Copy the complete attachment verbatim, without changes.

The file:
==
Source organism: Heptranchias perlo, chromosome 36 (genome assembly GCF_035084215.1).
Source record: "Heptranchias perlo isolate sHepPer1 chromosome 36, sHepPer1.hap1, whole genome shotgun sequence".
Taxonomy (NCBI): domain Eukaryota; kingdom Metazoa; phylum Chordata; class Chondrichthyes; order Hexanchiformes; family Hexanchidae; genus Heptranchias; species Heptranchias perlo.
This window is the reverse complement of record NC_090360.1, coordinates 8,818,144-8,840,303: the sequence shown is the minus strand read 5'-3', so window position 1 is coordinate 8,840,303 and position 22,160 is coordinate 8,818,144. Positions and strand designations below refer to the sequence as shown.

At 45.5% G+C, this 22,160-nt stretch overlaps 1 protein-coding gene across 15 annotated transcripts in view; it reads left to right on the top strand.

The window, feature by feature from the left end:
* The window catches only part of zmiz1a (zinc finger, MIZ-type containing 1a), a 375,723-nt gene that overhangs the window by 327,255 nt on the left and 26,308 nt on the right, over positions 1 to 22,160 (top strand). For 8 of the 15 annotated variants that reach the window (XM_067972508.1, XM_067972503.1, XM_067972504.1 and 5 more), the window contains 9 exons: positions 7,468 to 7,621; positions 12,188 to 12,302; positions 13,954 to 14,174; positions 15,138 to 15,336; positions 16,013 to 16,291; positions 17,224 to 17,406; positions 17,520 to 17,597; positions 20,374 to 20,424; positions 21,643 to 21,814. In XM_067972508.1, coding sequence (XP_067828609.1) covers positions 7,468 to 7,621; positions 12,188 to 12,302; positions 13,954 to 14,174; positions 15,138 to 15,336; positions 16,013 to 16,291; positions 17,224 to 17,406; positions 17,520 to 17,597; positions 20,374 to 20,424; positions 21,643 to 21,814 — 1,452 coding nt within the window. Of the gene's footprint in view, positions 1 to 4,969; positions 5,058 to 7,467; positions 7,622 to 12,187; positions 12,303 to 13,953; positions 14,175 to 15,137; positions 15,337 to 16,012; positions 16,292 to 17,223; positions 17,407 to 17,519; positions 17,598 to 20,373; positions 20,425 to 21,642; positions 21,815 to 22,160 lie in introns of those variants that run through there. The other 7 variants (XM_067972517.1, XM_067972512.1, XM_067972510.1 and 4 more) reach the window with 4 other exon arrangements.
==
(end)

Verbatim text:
Source organism: Heptranchias perlo, chromosome 36 (genome assembly GCF_035084215.1).
Source record: "Heptranchias perlo isolate sHepPer1 chromosome 36, sHepPer1.hap1, whole genome shotgun sequence".
Taxonomy (NCBI): domain Eukaryota; kingdom Metazoa; phylum Chordata; class Chondrichthyes; order Hexanchiformes; family Hexanchidae; genus Heptranchias; species Heptranchias perlo.
This window is the reverse complement of record NC_090360.1, coordinates 8,818,144-8,840,303: the sequence shown is the minus strand read 5'-3', so window position 1 is coordinate 8,840,303 and position 22,160 is coordinate 8,818,144. Positions and strand designations below refer to the sequence as shown.

At 45.5% G+C, this 22,160-nt stretch overlaps 1 protein-coding gene across 15 annotated transcripts in view; it reads left to right on the top strand.

The window, feature by feature from the left end:
* The window catches only part of zmiz1a (zinc finger, MIZ-type containing 1a), a 375,723-nt gene that overhangs the window by 327,255 nt on the left and 26,308 nt on the right, over positions 1 to 22,160 (top strand). For 8 of the 15 annotated variants that reach the window (XM_067972508.1, XM_067972503.1, XM_067972504.1 and 5 more), the window contains 9 exons: positions 7,468 to 7,621; positions 12,188 to 12,302; positions 13,954 to 14,174; positions 15,138 to 15,336; positions 16,013 to 16,291; positions 17,224 to 17,406; positions 17,520 to 17,597; positions 20,374 to 20,424; positions 21,643 to 21,814. In XM_067972508.1, coding sequence (XP_067828609.1) covers positions 7,468 to 7,621; positions 12,188 to 12,302; positions 13,954 to 14,174; positions 15,138 to 15,336; positions 16,013 to 16,291; positions 17,224 to 17,406; positions 17,520 to 17,597; positions 20,374 to 20,424; positions 21,643 to 21,814 — 1,452 coding nt within the window. Of the gene's footprint in view, positions 1 to 4,969; positions 5,058 to 7,467; positions 7,622 to 12,187; positions 12,303 to 13,953; positions 14,175 to 15,137; positions 15,337 to 16,012; positions 16,292 to 17,223; positions 17,407 to 17,519; positions 17,598 to 20,373; positions 20,425 to 21,642; positions 21,815 to 22,160 lie in introns of those variants that run through there. The other 7 variants (XM_067972517.1, XM_067972512.1, XM_067972510.1 and 4 more) reach the window with 4 other exon arrangements.